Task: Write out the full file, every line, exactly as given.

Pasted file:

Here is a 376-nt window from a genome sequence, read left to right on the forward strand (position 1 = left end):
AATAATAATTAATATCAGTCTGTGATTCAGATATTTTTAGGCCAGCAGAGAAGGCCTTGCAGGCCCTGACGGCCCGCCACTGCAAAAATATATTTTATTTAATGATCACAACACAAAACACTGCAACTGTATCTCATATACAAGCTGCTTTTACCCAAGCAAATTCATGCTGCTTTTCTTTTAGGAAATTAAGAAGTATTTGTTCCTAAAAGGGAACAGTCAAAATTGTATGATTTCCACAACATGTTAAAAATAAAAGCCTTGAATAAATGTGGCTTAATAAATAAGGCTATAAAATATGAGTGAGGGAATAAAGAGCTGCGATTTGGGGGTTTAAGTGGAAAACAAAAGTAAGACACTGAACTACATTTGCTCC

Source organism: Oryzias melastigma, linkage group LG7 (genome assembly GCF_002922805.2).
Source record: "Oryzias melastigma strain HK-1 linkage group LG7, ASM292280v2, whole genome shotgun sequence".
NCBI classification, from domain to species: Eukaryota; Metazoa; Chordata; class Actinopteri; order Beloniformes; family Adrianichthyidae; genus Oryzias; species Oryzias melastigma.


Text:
Here is a 376-nt window from a genome sequence, read left to right on the forward strand (position 1 = left end):
AATAATAATTAATATCAGTCTGTGATTCAGATATTTTTAGGCCAGCAGAGAAGGCCTTGCAGGCCCTGACGGCCCGCCACTGCAAAAATATATTTTATTTAATGATCACAACACAAAACACTGCAACTGTATCTCATATACAAGCTGCTTTTACCCAAGCAAATTCATGCTGCTTTTCTTTTAGGAAATTAAGAAGTATTTGTTCCTAAAAGGGAACAGTCAAAATTGTATGATTTCCACAACATGTTAAAAATAAAAGCCTTGAATAAATGTGGCTTAATAAATAAGGCTATAAAATATGAGTGAGGGAATAAAGAGCTGCGATTTGGGGGTTTAAGTGGAAAACAAAAGTAAGACACTGAACTACATTTGCTCC

Source organism: Oryzias melastigma, linkage group LG7 (genome assembly GCF_002922805.2).
Source record: "Oryzias melastigma strain HK-1 linkage group LG7, ASM292280v2, whole genome shotgun sequence".
NCBI classification, from domain to species: Eukaryota; Metazoa; Chordata; class Actinopteri; order Beloniformes; family Adrianichthyidae; genus Oryzias; species Oryzias melastigma.